A good example is the implementation of market prices for energy, which Ukraine’s economy was in a dire need of. However, since Ukrainians felt this reform in their wallets quite acutely, energy reform has become one of the biggest points of criticism by ordinary Ukrainians of the post-EuroMaidan governments.

Reforms that shake the foundations of established systems or hit people’s wallets hard do not make one friends.

People’s perception of reforms translates into political risk. Political opponents, in particular raging Ukrainian populists like former prime minister Yulia Tymoshenko, exploit the resulting dissatisfaction to attack the government.

This is why Western institutions should be cautious about promoting favourites in Ukrainian political games, where even ‘independent’ civil society groups are often highly politically engaged and partial.

Such games are bound to backfire. As most social polls indicate, it will not be the pro-Western liberals or driven civil society activists, but corrupt populists, who will reap the electoral benefits from attacks on the government.

Objectivity of criticism

To be clear, the Ukrainian government is not above reproach. It does not deserve a free pass. It is undeniable that Ukraine’s government at all levels makes missteps, and predictably, the whole system resists changes that undermine corrupt schemes serving to unjustly enrich politicians at the expense of Ukraine’s citizens.

Ukrainians deserve a well functioning state that respects the rule of law. But this will not happen overnight, and for every step forward, there will be steps back. Unfortunately, the path to reform is not a direct line, but an unpredictable zigzag.

Observers should be realistic and reasonable about the challenges of reforming core mechanisms of Ukraine’s social and political machinery.

Reforms are not just a matter of political will, but also a matter of democratic mandate from society and the availability of financial and human resources. Considering the economic recession caused by Russia’s war, even financing reforms present a substantial challenge for Ukraine’s government.

Emotional and knee-jerk anti-government criticism does no good, and serves to undermine the legitimacy of the Ukrainian state. The process of nation re-building, and fundamental reform is challenging. Criticism should be responsible, not reckless.

The impact of reforms on society cannot go ignored. Not only should expectations about the progress of adoption of reforms correspond with reality, but Ukraine should be allowed to pursue reforms at a reasonable manner and pace.

Society needs time to understand, process, accept, and grow accustomed to major reforms. That is why it is important for criticism to be accurate, fact-based, and grounded in reality.

The hypocrisy of critics who are now riding the wave of hysteria they created is without ethical boundaries.

It is wise to remember that not all who march under the banners of “de-oligarchisation” or “anti-corruption” actually intend to achieve such goals. The recent history of Ukraine teaches this lesson unambiguously.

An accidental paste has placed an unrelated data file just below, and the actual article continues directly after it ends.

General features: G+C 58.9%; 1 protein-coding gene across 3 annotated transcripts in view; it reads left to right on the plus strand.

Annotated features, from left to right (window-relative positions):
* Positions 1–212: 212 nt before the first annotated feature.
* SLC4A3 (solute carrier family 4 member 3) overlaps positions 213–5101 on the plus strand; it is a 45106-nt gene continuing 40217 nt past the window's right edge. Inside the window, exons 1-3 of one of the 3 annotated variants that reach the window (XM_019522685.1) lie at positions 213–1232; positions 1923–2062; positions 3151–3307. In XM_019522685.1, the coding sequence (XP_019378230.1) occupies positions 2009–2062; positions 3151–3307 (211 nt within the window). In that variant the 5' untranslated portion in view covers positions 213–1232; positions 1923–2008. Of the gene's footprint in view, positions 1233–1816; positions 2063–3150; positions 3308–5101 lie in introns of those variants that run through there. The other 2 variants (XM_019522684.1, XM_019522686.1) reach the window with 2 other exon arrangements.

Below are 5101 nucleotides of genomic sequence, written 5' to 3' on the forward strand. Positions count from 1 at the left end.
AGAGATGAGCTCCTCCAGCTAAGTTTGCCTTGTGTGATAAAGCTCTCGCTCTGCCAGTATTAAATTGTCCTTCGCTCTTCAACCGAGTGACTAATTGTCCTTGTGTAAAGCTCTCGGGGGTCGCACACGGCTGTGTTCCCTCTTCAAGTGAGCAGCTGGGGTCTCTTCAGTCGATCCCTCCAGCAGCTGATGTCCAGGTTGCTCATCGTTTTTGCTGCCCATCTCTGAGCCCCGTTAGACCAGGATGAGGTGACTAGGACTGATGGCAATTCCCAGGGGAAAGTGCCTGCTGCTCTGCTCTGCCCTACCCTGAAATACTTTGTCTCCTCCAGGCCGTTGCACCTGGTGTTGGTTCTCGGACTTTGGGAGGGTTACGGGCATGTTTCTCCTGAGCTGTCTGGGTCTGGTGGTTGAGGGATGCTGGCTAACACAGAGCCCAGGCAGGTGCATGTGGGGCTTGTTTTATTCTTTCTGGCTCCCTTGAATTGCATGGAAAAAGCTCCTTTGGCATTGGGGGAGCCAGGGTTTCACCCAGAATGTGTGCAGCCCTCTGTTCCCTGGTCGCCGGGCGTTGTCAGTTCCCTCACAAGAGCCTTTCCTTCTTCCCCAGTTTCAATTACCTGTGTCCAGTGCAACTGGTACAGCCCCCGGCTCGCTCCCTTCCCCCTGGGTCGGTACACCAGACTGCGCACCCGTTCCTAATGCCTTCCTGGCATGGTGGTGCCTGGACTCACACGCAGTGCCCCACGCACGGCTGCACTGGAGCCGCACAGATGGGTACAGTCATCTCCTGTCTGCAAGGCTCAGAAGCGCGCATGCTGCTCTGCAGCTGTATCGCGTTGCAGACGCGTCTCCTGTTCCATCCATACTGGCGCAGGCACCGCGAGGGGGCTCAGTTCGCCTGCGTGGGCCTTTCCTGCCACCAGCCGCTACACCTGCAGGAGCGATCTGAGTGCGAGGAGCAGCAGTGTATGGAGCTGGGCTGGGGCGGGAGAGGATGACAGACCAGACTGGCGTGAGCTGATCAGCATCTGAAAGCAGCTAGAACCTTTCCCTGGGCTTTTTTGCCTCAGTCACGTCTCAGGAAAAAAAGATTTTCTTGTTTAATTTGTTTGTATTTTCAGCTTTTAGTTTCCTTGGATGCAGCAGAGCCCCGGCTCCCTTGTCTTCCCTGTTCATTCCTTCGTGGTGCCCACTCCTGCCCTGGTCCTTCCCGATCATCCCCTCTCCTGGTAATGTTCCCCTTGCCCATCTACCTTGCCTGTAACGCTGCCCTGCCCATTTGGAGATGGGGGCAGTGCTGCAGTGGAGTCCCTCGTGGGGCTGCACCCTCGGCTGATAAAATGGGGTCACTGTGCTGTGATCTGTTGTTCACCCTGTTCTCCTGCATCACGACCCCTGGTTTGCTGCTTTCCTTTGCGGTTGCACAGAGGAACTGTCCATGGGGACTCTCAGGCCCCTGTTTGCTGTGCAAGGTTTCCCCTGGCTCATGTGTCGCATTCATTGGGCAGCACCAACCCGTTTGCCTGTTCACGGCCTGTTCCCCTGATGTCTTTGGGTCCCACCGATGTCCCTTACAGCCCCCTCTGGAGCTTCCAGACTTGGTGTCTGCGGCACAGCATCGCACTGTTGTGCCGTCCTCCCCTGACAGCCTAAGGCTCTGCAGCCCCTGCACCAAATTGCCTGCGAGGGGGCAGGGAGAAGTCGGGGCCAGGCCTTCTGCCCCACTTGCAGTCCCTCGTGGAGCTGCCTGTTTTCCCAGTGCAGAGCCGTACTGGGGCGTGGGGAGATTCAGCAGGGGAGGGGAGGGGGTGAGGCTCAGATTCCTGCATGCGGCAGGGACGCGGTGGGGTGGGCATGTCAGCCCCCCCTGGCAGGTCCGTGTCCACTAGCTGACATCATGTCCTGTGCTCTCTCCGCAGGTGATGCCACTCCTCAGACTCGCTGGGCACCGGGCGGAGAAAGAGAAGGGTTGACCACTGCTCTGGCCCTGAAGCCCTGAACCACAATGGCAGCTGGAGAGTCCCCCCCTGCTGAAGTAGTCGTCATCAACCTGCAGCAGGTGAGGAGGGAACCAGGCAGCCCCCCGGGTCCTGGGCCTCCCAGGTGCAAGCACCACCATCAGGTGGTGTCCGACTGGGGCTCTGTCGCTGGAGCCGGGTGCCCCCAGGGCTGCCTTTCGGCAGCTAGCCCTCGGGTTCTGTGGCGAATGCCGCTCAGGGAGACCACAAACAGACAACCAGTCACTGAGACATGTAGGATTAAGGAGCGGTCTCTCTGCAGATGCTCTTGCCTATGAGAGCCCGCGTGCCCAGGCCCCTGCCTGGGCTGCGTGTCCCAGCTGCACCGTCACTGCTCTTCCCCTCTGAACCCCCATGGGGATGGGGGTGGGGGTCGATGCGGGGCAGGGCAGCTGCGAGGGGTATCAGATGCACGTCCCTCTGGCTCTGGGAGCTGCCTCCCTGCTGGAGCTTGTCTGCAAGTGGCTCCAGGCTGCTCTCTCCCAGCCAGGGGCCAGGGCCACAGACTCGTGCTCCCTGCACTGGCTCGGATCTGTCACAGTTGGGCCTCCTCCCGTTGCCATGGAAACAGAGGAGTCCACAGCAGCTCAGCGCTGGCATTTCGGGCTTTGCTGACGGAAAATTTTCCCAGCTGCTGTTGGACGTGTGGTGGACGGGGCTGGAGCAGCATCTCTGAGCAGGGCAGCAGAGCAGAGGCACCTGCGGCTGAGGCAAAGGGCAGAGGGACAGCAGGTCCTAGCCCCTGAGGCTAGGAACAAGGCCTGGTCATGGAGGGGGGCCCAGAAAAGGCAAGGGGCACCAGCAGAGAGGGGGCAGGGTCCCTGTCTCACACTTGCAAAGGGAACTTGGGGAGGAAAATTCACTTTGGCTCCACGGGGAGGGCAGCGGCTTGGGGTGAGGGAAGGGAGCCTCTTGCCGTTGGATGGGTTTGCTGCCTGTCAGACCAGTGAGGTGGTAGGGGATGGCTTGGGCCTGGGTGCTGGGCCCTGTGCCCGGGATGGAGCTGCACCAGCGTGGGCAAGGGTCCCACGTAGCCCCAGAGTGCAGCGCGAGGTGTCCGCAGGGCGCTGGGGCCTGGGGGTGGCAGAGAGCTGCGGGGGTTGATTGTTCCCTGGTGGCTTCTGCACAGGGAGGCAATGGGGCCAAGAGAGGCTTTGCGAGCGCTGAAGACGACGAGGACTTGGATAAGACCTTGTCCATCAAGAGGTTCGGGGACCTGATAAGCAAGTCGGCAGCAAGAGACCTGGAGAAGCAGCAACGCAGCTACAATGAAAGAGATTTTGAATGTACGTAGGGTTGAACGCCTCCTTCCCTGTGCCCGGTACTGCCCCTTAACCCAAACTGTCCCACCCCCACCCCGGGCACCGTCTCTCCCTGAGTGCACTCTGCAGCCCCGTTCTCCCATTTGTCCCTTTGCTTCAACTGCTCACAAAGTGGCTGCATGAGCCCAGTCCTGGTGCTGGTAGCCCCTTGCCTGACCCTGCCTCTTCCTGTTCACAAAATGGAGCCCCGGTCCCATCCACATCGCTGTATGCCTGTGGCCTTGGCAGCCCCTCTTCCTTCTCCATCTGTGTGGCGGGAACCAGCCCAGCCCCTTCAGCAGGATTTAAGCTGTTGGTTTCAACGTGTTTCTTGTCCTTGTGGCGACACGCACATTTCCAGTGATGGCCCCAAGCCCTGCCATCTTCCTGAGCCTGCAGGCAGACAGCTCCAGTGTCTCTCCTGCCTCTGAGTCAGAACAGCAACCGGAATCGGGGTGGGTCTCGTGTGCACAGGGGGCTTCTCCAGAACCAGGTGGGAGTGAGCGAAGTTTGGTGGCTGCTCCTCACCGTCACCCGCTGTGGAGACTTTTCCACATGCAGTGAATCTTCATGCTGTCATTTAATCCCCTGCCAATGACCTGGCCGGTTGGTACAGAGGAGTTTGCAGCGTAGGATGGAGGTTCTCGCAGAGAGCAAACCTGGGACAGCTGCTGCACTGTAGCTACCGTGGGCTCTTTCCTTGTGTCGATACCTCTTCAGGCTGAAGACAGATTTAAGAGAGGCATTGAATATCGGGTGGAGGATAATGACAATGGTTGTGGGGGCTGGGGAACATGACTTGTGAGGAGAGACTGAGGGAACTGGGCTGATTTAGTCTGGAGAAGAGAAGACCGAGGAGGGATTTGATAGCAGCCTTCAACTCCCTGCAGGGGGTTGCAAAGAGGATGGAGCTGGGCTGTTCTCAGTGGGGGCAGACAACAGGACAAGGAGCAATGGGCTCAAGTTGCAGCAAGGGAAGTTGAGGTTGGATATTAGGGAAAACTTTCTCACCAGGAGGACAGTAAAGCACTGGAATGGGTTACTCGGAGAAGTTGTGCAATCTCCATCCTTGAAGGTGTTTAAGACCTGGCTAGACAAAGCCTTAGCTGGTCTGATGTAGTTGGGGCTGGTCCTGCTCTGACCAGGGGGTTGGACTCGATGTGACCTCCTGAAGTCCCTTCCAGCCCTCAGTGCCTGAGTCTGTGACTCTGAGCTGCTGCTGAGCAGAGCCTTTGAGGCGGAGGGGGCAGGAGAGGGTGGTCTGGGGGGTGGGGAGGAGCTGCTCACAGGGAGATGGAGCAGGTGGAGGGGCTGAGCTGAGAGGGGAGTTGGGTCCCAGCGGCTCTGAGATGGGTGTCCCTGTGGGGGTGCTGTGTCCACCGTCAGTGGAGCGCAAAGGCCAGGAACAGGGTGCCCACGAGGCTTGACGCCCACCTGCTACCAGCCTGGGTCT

Carrying the flag is not equal to bearing its values. Sometimes, it is just a cover, as it is for those paid or funded by oligarchs who pretend to fight oligarchy and corruption.

Criticism coming from politically biased groups should not be accepted without reservations.

The West should not allow itself to be dragged into agendas advancing the interests of politically self-interested parties at the expense of stability in the country.

The massively destabilising impact Russia’s war has on the country cannot be ignored. The West can help Ukraine by fully acknowledging the truth about Russia’s war and putting democratic values above shortsighted business interests in dealing with Putin’s Russia.

Generations of Ukrainians suffered too much to win their independence, and forsaking their fight for freedom and sovereignty is unforgivable.

The fact is, reforms in Ukraine are underway. Despite many doomsday predictions about Ukraine’s downward trajectory, external indicators of success are apparent.

On 18 September, for the first time in five years, the Ukrainian government sold its bonds on the international market, where it raised $3 billion. The bond issue was oversubscribed by more than a factor of three.

The 15-year dollar placement indicates international investors have confidence in Ukraine. Commentators and western allies should take note.

Critics should also be reminded that reforms do not just happen, nor are they implemented by outspoken civil society lobbyists. Reforms are conducted by the government that takes action and carries the burden of political responsibility.

However, according to some vocal critics, Ukraine’s government only blocks and subverts reforms. Ukrainians and Western friends of Ukraine should be wary of such criticism, as it ignores the reality of government implementation of reforms. Criticism should be honest.

Get real about Ukraine

It is time for the West to get real about Ukraine.

The progress of reforms needs to be acknowledged, and praised where deserved, especially as Ukraine pursues some impressive innovations regarding government transparency in public procurement, asset declarations, and access to public information, to name but a few.

If positive changes are not acknowledged, the loud criticism by populists will drown out and devalue all reformist efforts.

Ukraine is expected to pursue reforms ahead of defending its sovereignty. Under these circumstances, the least the West can do is manage its expectations of those reforms, helping Ukraine ensure it can walk its path towards a thriving democracy free from Russia’s oppression.

By Roman Sohn and Ariana Gic, for EUobserver.